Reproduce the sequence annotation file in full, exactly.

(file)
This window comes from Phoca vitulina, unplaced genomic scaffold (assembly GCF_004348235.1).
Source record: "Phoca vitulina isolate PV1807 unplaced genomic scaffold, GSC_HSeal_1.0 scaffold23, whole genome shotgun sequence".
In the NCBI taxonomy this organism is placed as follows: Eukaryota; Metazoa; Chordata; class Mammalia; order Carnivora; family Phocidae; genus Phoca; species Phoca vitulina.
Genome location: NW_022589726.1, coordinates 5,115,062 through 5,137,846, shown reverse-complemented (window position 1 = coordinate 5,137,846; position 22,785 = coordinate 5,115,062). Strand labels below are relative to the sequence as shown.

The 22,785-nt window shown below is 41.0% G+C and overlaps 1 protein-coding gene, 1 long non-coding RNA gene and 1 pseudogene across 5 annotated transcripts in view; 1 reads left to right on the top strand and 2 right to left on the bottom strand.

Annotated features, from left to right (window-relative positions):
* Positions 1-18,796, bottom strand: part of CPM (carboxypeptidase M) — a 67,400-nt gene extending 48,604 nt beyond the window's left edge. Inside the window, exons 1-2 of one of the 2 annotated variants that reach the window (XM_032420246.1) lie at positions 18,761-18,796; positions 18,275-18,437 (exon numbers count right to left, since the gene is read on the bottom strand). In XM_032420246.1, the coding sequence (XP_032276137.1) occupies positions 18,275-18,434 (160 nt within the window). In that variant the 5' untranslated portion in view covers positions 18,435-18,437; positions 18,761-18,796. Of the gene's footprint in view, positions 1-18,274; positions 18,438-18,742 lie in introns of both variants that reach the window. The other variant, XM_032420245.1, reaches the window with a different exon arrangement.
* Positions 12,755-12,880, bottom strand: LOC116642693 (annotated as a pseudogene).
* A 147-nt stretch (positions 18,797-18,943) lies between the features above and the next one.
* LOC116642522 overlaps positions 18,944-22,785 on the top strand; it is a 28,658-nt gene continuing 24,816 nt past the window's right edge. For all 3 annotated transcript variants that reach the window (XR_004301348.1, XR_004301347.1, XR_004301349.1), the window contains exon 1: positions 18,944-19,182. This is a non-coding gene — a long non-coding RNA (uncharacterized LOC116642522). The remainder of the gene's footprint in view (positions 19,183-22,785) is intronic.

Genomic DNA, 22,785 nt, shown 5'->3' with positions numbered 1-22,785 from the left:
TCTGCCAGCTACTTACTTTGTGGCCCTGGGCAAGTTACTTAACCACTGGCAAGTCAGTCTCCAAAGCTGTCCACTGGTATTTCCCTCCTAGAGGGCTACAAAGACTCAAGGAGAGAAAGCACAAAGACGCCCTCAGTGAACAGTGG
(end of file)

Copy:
This window comes from Phoca vitulina, unplaced genomic scaffold (assembly GCF_004348235.1).
Source record: "Phoca vitulina isolate PV1807 unplaced genomic scaffold, GSC_HSeal_1.0 scaffold23, whole genome shotgun sequence".
In the NCBI taxonomy this organism is placed as follows: Eukaryota; Metazoa; Chordata; class Mammalia; order Carnivora; family Phocidae; genus Phoca; species Phoca vitulina.
Genome location: NW_022589726.1, coordinates 5,115,062 through 5,137,846, shown reverse-complemented (window position 1 = coordinate 5,137,846; position 22,785 = coordinate 5,115,062). Strand labels below are relative to the sequence as shown.

The 22,785-nt window shown below is 41.0% G+C and overlaps 1 protein-coding gene, 1 long non-coding RNA gene and 1 pseudogene across 5 annotated transcripts in view; 1 reads left to right on the top strand and 2 right to left on the bottom strand.

Annotated features, from left to right (window-relative positions):
* Positions 1-18,796, bottom strand: part of CPM (carboxypeptidase M) — a 67,400-nt gene extending 48,604 nt beyond the window's left edge. Inside the window, exons 1-2 of one of the 2 annotated variants that reach the window (XM_032420246.1) lie at positions 18,761-18,796; positions 18,275-18,437 (exon numbers count right to left, since the gene is read on the bottom strand). In XM_032420246.1, the coding sequence (XP_032276137.1) occupies positions 18,275-18,434 (160 nt within the window). In that variant the 5' untranslated portion in view covers positions 18,435-18,437; positions 18,761-18,796. Of the gene's footprint in view, positions 1-18,274; positions 18,438-18,742 lie in introns of both variants that reach the window. The other variant, XM_032420245.1, reaches the window with a different exon arrangement.
* Positions 12,755-12,880, bottom strand: LOC116642693 (annotated as a pseudogene).
* A 147-nt stretch (positions 18,797-18,943) lies between the features above and the next one.
* LOC116642522 overlaps positions 18,944-22,785 on the top strand; it is a 28,658-nt gene continuing 24,816 nt past the window's right edge. For all 3 annotated transcript variants that reach the window (XR_004301348.1, XR_004301347.1, XR_004301349.1), the window contains exon 1: positions 18,944-19,182. This is a non-coding gene — a long non-coding RNA (uncharacterized LOC116642522). The remainder of the gene's footprint in view (positions 19,183-22,785) is intronic.

Genomic DNA, 22,785 nt, shown 5'->3' with positions numbered 1-22,785 from the left:
TCTGCCAGCTACTTACTTTGTGGCCCTGGGCAAGTTACTTAACCACTGGCAAGTCAGTCTCCAAAGCTGTCCACTGGTATTTCCCTCCTAGAGGGCTACAAAGACTCAAGGAGAGAAAGCACAAAGACGCCCTCAGTGAACAGTGG